Central - Local 7: Change doesn’t happen unless you make it happen

Written by Gareth Young on . Posted in Our blog

14th January 2014

Over the past few weeks we've been focusing on how we can improve relationships between central and local government. As part of this series we've featured a number of guest posts and today I'm excited to say that we have a post written by someone who has worked in both local and central government; Claire Webb. And she has written a cracking post too with just hint of challenge to us all.

I’d signed the official secrets act and got slightly too excited about the “for your eyes only” option on the email system (I’m a James Bond fan, what can I say); and so began my two and a half year stint as a civil servant, on secondment from Southwark Council.

I had taken the secondment back in 2006 to get a better understanding of central government and make some contacts, which I did.  What I hadn’t expected was to also learn so much more about the space which Chief Executives and Strategic Directors inhabit.

All credit to Communities & Local government for having local government secondees, but one swallow does not a summer make.  The detachment of central policy making from what happens on the ground, was already familiar to me.  Much of this is of course driven by what the politicians ask for and the perceived and accepted tools of central government, to demonstrate they have “done something” - legislation, regulation, and sub-regional contracting such as the work programme, all blunt instruments which rarely hit the mark.  This is compounded by the silo working between different government departments, and even the teams within them.

Yet I was still surprised and disheartened at times, by how big the gulf was.  My aim is not to embarrass anyone, so the example I give is deliberately rather vague.  A colleague had completed their part of the white paper and drafted the instructions for the legislation to be written, when they said something that didn’t quite ring true.  So I asked them if they had actually been to a council and seen first-hand what they were setting policy on; the answer was no.  So off I sent them to their local council; their observations when they came back showed that they understood practically nothing of what they had been writing about.

A colleague, who I bought over on secondment from CLG to Southwark council a couple of years later, had similar reflections on how they had actually understood the challenges of local delivery from being part of it, and now understood why some legislation so widely missed the mark.

As is often the case though, our similarities far outweigh our differences.  Local government officers and civil servants alike face many similar challenges, and are after all just human beings.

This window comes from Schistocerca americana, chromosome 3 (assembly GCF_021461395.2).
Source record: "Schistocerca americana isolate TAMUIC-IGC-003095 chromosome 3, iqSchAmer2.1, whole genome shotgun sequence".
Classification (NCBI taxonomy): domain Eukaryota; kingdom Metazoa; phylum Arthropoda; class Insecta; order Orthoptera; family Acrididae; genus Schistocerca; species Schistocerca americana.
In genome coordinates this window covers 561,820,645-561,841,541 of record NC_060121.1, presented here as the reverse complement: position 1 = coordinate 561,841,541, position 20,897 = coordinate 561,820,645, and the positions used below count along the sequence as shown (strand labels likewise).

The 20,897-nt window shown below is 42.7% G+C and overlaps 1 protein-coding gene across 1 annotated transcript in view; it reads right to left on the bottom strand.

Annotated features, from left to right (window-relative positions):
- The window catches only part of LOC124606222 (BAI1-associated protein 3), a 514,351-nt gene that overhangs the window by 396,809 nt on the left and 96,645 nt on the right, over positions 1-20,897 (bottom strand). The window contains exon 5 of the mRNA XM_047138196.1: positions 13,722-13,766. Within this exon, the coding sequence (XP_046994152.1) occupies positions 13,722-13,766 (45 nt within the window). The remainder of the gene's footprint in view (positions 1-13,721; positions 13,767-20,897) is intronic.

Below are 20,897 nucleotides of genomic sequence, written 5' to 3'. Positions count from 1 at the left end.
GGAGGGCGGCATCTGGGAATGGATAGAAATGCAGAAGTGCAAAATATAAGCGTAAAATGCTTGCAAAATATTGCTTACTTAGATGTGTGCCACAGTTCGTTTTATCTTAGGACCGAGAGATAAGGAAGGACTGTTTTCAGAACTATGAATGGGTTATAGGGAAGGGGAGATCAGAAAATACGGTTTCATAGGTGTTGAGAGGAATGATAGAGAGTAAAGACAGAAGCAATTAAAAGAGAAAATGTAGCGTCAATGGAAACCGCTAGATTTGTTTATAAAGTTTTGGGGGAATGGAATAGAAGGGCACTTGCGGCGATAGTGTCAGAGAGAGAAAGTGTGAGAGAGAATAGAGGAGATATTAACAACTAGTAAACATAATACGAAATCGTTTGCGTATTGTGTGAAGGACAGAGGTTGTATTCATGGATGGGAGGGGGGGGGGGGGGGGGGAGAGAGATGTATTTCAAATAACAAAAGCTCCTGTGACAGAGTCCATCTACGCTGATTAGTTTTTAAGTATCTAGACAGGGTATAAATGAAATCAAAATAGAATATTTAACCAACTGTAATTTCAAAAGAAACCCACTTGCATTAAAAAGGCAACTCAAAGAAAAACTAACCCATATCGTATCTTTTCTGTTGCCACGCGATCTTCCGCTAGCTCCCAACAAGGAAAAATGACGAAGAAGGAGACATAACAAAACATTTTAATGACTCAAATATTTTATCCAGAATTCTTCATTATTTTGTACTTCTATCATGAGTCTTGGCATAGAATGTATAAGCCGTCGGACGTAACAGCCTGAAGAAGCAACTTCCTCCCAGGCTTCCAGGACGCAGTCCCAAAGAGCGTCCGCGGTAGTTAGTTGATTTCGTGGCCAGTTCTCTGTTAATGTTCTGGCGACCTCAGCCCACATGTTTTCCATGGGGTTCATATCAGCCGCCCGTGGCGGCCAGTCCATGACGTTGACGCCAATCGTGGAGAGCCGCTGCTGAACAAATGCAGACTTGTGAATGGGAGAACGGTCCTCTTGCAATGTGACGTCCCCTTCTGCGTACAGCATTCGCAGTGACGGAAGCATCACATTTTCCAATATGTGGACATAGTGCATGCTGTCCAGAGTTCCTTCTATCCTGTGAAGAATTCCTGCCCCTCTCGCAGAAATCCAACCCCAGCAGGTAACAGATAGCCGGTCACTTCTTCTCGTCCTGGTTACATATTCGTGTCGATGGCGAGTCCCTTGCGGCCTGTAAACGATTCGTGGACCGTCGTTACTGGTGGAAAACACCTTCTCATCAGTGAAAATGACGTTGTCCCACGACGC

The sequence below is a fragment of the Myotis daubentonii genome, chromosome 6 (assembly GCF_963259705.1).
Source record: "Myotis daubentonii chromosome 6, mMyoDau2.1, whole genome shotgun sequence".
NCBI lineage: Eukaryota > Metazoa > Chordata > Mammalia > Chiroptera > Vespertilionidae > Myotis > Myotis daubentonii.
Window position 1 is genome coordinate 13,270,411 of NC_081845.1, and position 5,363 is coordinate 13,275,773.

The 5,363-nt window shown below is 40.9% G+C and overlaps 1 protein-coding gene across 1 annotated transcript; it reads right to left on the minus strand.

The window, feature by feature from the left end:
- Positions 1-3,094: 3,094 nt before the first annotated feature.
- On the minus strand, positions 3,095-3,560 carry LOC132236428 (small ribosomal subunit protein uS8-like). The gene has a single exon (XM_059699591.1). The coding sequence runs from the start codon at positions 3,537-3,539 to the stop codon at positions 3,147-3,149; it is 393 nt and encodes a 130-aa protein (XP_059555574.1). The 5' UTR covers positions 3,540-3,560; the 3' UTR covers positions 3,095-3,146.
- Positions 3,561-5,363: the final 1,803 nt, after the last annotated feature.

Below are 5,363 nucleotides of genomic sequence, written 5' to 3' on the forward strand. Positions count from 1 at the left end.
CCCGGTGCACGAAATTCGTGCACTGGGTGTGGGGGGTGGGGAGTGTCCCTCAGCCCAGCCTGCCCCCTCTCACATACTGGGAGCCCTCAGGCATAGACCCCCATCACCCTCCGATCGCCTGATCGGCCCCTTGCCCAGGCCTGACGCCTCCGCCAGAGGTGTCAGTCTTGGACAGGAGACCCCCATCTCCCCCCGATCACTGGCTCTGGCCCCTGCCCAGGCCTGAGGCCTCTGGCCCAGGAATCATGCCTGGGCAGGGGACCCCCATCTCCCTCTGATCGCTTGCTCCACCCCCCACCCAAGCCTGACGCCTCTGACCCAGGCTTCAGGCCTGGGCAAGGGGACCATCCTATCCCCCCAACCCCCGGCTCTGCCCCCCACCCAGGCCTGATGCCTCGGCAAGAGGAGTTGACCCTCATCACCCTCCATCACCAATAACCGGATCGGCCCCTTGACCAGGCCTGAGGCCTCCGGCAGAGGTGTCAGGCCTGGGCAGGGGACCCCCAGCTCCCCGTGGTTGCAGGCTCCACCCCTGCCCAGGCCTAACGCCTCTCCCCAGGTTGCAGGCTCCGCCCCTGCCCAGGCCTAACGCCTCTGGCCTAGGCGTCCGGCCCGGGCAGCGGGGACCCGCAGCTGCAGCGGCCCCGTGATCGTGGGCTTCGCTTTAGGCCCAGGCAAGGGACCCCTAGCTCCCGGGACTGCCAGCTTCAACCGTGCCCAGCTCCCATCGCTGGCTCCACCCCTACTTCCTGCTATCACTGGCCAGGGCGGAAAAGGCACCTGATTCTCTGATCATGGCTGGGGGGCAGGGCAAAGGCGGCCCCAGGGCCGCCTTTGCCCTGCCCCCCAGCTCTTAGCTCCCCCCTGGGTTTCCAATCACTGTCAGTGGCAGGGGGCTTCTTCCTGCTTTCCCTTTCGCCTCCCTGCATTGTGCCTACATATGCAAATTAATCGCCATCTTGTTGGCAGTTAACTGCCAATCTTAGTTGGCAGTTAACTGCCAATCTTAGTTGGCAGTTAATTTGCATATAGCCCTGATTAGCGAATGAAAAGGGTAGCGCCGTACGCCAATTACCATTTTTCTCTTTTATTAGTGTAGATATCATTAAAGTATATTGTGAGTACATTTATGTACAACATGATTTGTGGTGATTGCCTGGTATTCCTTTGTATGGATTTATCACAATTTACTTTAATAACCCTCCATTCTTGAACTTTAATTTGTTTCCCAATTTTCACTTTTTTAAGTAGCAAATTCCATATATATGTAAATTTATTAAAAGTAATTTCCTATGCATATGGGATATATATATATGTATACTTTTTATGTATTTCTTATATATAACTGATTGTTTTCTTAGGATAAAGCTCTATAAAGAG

Mark Upton’s blog sets out a great list of practical steps that could happen tomorrow to tangibly improve central/local relations.  I also really like the idea of ‘speed dating for bureaucrats’ that Gareth suggested.  Similarly, building on the micro tasking format would enable you to post ‘jobs’ such finding a host for a day’s shadowing, or a chat over coffee, or someone to join a workshop.  While formal arrangements such as secondments or job swaps are great, in the current climate they feel a bit too much of a luxury.  Furthermore, they always risk being stifled by the very ‘norms’ they are intended to challenge.  These more organic approaches are better suited. And for those who don’t need a structure to make contact, LinkedIn is the perfect tool.  Now none of us have an excuse.

I would also like to pick up on the issue of policy making, made earlier in this series.  It is either arrogance or extreme folly to think that a council can set policy or design services without working hand in hand with those that are impacted by it, or have a role in delivery.  The same goes for central government.  Yet it is the norm.  Improved central/local relations is only a means to an end, and that end is getting the right solutions to some of the biggest social challenge that public services have ever faced, this requires us all to work together.


Ever the optimist I have high hopes for the open policy making drive.  Part of the civil service reform plan, its aim is more collaborative policy making.  Spurred in part by my experience of central government, I have pioneered collaborative policy making approaches ever since; involving real people directly in framing problems and identifying solutions.  There are many advocates and practitioners of this, but not yet enough to get a critical mass.  Change will only happen if we all take a bit of a risk, start taking a more collaborative approach, and focus on what it really important – getting the right solutions that work on the ground. 

But crucially it also means the people at the top making a change.  Senior civil servants and senior local government officers need to openly acknowledge that they don’t have all the answers, and to stop focussing so much on protecting ‘their service’.  It’s about enabling all the available brain power to come together to tackle a problem.  Central government has access to research and external expertise that local government can only dream of; local government has access to real people and a first-hand understanding of day to day delivery and the important realities of day to day life that policy has to work with.  Just think what we could achieve together working alongside residents, service users and those from different fields of expertise.

So who are you going to make contact with?


Claire Webb, Director, Cinnamon Bubble, former Head of Policy Southwark Council

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